The focus must be to build solid foundations and a rock-solid API. The reality is even 1 day of a Cloud Architect at the beginning of a project, can save $100K later on.

    2 strong developers (say Solution Architect and Software Developer) No Cloud Architect No SpendOps

    Figure: Bad example of a team for a new project

    2 strong developers (say Solution Architect and Software Developer) + 1 Cloud Architect (say 1 day per week, or 1 day per fortnight, or even 1 day per month) after choosing the correct services, then looks after the 3 horsemen:

    • Load/Performance Testing
    • Security choices
    • SpendOps

    Figure: Good example of a team for a new project

    Problems that can happen without a Cloud Architect:

    • Wrong tech chosen e.g. nobody wants to accidentally build and need to throw away
    • Wrong DevOps e.g. using plain old ARM templates that are not easy to maintain
    • Wrong Data story e.g. defaulting to SQL Server, rather than investigating other data options
    • Wrong Compute model e.g. Choosing a fixed price, always-on, slow scaling WebAPI for sites that have unpredictable and large bursts of traffic
    • Security e.g. this word should be enough
    • Load/Performance e.g. not getting the performance to $ spend ratio right

    Finally, at the end of a project, you should go through a "Go-Live Audit". The Cloud Architect should review and sign off that the project is good to go. They mostly check the 3 horsemen (load, security, and cost).

    MS Cloud Design Patterns Infographic SSW Edited

  4. Do you use Azure Architecture Center?

    Azure Architecture Center (https://docs.microsoft.com/en-us/azure/architecture/ ) is a one stop shop for all things Azure Architecture. It’s got a library of reference implementations to get you started. Lots of information on best practices from the big decisions you need to make down to the little details that can make a huge difference to how your application behaves.

    Reference Architectures

    referencearchitectures
    Figure: Use Browse Architectures to find a reference architecture that matches your application

    The architectures presented fit into 2 broad categories:

    • Complete end to end architectures. These architectures cover the full deployment of an application.
    • Architectures of a particular feature. These architectures explain how to incorporate a particular element into your architecture. The Caching example above explains how you might add caching into your application to improve performance.

    Each architecture comes with comprehensive documentation providing all the information you need to build and deploy the solution.

    Best Practices

    bestpractices
    Figure: Use Explore Best Practices to find information on particular best practice

    The Best Practices is a very broad set of documentation from things like performance tuning all the way through to designing for resiliency and some of the more common types of applications and their requirements.Because of this there is almost always something useful, no matter what stage your application is at. Many teams will add a sprint goal of looking at one best practise per sprint or at regular intervals. The Product Owner would then help prioritise which areas should be focussed on first.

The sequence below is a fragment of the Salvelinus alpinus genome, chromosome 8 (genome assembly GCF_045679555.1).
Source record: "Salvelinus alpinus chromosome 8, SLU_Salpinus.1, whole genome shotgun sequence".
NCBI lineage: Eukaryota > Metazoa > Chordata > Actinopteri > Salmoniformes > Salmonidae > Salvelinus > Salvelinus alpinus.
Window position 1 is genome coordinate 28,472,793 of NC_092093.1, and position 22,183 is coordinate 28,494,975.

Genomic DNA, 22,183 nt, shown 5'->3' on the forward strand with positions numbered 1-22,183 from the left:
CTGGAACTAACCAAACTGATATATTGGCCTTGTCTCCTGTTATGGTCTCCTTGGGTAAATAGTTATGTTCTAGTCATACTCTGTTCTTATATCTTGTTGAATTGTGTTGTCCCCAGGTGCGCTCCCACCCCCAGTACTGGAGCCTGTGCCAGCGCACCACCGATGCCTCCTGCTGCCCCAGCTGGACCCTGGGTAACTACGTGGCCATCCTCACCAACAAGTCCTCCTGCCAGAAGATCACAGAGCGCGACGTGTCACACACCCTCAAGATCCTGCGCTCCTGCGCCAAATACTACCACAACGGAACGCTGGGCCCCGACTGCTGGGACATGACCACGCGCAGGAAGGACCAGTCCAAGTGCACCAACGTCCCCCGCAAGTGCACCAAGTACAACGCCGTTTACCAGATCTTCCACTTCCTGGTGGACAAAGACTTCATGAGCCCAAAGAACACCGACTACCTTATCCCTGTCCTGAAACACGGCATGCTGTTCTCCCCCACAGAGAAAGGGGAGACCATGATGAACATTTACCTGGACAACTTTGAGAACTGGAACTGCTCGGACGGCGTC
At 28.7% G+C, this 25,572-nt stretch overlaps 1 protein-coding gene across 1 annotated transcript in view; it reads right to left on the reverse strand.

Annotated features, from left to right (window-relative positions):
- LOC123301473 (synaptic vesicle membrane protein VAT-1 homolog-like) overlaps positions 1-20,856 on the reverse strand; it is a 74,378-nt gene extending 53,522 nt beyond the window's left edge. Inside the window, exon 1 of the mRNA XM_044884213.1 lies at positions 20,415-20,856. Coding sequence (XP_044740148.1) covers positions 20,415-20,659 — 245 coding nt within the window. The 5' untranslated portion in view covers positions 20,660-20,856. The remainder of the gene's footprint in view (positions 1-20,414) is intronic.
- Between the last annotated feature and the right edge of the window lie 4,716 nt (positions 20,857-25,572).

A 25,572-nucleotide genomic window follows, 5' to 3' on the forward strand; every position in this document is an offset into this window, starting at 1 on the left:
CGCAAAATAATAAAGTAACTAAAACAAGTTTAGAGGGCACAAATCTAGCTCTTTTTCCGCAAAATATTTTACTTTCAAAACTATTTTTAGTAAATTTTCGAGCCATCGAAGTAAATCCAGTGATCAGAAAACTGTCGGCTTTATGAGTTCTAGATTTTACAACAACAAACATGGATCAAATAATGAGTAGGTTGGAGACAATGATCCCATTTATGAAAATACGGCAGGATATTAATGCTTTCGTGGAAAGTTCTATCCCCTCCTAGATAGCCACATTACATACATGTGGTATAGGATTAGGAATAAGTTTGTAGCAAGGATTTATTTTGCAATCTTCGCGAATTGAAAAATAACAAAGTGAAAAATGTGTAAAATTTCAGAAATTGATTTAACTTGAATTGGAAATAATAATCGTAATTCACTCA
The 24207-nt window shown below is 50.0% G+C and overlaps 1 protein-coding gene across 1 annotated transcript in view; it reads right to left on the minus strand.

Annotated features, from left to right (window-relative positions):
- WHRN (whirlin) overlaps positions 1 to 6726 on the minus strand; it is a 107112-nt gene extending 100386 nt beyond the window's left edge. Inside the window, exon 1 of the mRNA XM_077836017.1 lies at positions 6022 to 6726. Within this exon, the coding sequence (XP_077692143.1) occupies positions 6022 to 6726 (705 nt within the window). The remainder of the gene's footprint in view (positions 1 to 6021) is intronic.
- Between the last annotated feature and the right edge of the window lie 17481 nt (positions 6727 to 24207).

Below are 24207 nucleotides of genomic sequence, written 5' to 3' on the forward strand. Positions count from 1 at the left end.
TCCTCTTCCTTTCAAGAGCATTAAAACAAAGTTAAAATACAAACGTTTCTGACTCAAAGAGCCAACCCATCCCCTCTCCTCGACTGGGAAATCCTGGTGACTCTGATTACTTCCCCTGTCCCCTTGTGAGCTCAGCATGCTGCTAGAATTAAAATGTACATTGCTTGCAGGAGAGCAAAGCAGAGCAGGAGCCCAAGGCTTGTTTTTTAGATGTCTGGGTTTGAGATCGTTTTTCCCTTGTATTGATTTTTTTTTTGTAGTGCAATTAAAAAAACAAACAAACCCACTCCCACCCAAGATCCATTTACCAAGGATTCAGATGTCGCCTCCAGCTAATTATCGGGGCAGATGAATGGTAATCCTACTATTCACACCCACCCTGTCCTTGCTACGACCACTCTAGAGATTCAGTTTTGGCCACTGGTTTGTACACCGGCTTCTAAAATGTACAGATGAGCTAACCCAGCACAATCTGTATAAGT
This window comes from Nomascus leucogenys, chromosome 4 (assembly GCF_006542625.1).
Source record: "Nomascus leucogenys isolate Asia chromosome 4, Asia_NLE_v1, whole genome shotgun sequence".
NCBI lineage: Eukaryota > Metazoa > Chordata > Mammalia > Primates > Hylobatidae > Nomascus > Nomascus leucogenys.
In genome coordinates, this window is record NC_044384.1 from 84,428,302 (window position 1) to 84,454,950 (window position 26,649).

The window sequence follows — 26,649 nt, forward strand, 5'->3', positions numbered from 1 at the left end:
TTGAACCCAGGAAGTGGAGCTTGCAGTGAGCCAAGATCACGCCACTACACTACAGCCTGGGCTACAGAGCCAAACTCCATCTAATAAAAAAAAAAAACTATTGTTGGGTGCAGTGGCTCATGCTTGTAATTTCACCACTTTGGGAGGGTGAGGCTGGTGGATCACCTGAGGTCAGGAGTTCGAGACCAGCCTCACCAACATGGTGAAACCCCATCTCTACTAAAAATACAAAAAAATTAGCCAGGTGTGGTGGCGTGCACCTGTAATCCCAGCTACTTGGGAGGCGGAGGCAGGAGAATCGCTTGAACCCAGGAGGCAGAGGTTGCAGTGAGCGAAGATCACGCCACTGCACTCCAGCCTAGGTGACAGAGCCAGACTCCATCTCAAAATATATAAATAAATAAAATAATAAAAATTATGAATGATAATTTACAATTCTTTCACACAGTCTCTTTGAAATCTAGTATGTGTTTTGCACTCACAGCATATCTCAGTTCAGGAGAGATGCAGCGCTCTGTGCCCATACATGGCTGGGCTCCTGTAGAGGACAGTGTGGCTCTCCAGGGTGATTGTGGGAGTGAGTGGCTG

5. Do you use the Well-Architected Framework?

    The Well-Architected Framework is a set of best practices which form a repeatable process for designing solution architecture, to help identify potential issues and optimize workloads.

    waf diagram revised
    Figure: The Well-Architected Framework includes the five pillars of architectural excellence. Surrounding the Well-Architected Framework are six supporting elements

    The 5 Pillars

    Trade-offs

    There are trade-offs to be made between these pillars. E.g. improving reliability by adding Azure regions and backup points will increase the cost.

    Why use it?

    Thinking about architecting workloads can be hard – you need to think about many different issues and trade-offs, with varying contexts between them. WAF gives you a consistent process for approaching this to make sure nothing gets missed and all the variables are considered.

    Just like Agile, this is intended to be applied for continuous improvement throughout development and not just an initial step when starting a new project. It is less about architecting the perfect workload and more about maintaining a well-architected state and an understanding of optimizations that could be implemented.

    What to do next?

    Assess your workload against the 5 Pillars of WAF with the Microsoft Azure Well-Architected Review and add any recommendations from the assessment results to your backlog.

    waf assessment
    Figure: Some recommendations will be checked, others go to the backlog so the Product Owner can prioritize

    waf reliability results 2
    Figure: Recommended actions results show things to be improved

    waf tech debt backlog northwind
    Figure: Good example - WAF is very visible to the Product Owner on the backlog

  6. Azure transactions are CHEAP. You get tens of thousands for just a few cents. What is dangerous though is that it is very easy to have your application generate hundreds of thousands of transactions a day.

    Every call to Windows Azure Blobs, Tables and Queues count as 1 transaction. Windows Azure diagnostic logs, performance counters, trace statements and IIS logs are written to Table Storage or Blob Storage.

    If you are unaware of this, it can quickly add up and either burn through your free trial account, or even create a large unexpected bill.

    Note: Azure Storage Transactions do not count calls to SQL Azure.

    Ensure that Diagnostics are Disabled for your web and worker roles

    Having Diagnostics enabled can contribute 25 transactions per minute, this is 36,000 transactions per day.

    Question for Microsoft: Is this per Web Role?

    azure check properties
    Figure: Check the properties of your web and worker role configuration files

    azure disable diagnostics
    Figure: Disable diagnostics

    Disable IntelliTrace and Profiling

    azure publishing settings
    Figure: When publishing, ensure that IntelliTrace and Profiling are both disabled